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To Correct and Serve

<p>In the communications department of a trade association, the purpose to protect and serve is supplemented by this motto: to correct and serve. The important role of communications requires time spent playing defense, while also engaging in proactive initiatives.</p>

One might argue the main purpose of a trade association is similar to that of the police force: to protect and serve. There are days we take bullets, and days we dodge bullets. There are also days when we fight criminals. Our job is to make the streets safe for responsible companies to sell their products, free of burdensome, duplicative and oppressive—but not all—regulations and legislation. We don’t have blue uniforms but sometimes we’re black and blue, and even bruised, but that’s a uniform we wear proudly.

One might also argue if you work in the communications department of a trade association, as I do, the purpose to protect and serve is supplemented by this motto: to correct and serve. And if you work for the dietary supplement industry, there is a lot of correcting and a lot of serving going on with the press. On a daily basis, my colleague Marc Ullman shares with us—at no charge I might add—a compilation of media clips that invariably includes at least one article that gets the concept of supplement industry regulation wrong. Those errors run the gamut from “unregulated" to “loosely regulated" to “under-regulated" with the occasional consider-it-a-victory “regulated as a category of food instead of drugs."  

At CRN, our members recognize the important role of communications, and so with a communications department of four, fortunately we’re able to spend some time playing defense, while also engaging in proactive initiatives. We pay attention to stories that need correcting, and we correct the most egregious through “Letters to the Editor," and letters to the reporter, or phone calls, or posting in the comments section. You might ask, does it matter?

The answer is sometimes “yes" and sometimes “no."

Let’s start with the no—because we’re often sending missives into a black hole, reaching out to reporters who have their minds made up, or are on to the next story, or don’t believe us because we are industry. Or we’ve posted comment number 3 out of 153, which means all the other posters are too busy posting snark or sharing their own experiences to actually read, or even care, what anyone else is saying. Or we’re the only one that has posted, the lone apparition in an on-line ghost town.

But then there’s the yes, because sometimes it leads to success! Sometimes you get to sit down with someone at the editorial board of The New York Times, as CRN recently did. And sometimes, when you’re on patrol watching for errors, you get to correct those errors before they hit the airwaves. For example, Nancy Stewart, CRN’s senior director of communications, works closely with the press, and received an email last month from a network morning show that she’s developed a relationship with because of the fact she’s been “correcting and serving" many of their stories. The producer asked for our comment on a piece they were planning to air that indicated taking vitamins was likely to increase cancer. I said, sure we’d comment, but first we needed to see the study. Well, after a little back and forth with the producer, and a call to the university that had issued the press release, it turns out there was no study—just a clever PR person trying to make hay of an upcoming presentation by one of his university’s researchers. When we wised-up the producer as to what was going on, they killed the story.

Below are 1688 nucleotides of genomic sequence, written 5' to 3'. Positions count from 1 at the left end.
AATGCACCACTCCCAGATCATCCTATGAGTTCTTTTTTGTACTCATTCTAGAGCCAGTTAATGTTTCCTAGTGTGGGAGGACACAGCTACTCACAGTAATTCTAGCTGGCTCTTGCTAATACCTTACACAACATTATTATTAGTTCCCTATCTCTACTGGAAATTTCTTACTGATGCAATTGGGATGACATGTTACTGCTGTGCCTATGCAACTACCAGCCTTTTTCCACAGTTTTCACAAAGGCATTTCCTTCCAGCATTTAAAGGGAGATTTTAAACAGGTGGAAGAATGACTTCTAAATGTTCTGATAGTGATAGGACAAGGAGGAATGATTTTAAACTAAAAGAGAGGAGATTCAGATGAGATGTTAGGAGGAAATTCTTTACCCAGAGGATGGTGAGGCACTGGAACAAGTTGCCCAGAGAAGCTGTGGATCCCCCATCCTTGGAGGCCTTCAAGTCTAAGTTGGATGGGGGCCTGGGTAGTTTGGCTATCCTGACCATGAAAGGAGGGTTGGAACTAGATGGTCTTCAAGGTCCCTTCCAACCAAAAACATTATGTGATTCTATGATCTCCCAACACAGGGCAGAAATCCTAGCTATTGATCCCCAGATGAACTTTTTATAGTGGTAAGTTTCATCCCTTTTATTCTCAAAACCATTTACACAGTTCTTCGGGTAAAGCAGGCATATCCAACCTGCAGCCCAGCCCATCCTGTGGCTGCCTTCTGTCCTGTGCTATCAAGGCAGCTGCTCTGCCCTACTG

It also matters because our members take pride in their products, in their jobs, and in this industry. And we take pride in our members. If you’re following the rules (and if you’re a regulatory wonk), you know there is an avalanche of those rules. If you’re following those rules—and make no mistake, the best companies are—you don’t want to wake up in the morning to a front-page newspaper piece that accuses your company or your suppliers or your retail customers of selling products without the active ingredients in them, especially if that supposition is meritless. So we correct and serve.

But we also can’t lose sight of the big picture—that our maturing industry is facing an image problem that goes beyond a quick public relations fix. We need to take a long look in the mirror and if we’re not the problem, we have to figure out how we make the problem go away. Those conversations are happening—certainly in our trade association, at industry trade shows, and in critics’ circles.

At CRN, we’ll continue to protect and serve. But we’re also looking down the road and asking: what’s the end game and how do we get there?

Judy Blatman is the senior vice president of communications for the Council for Responsible Nutrition (CRN), a trade association representing dietary supplement and functional food manufacturers and ingredient suppliers.

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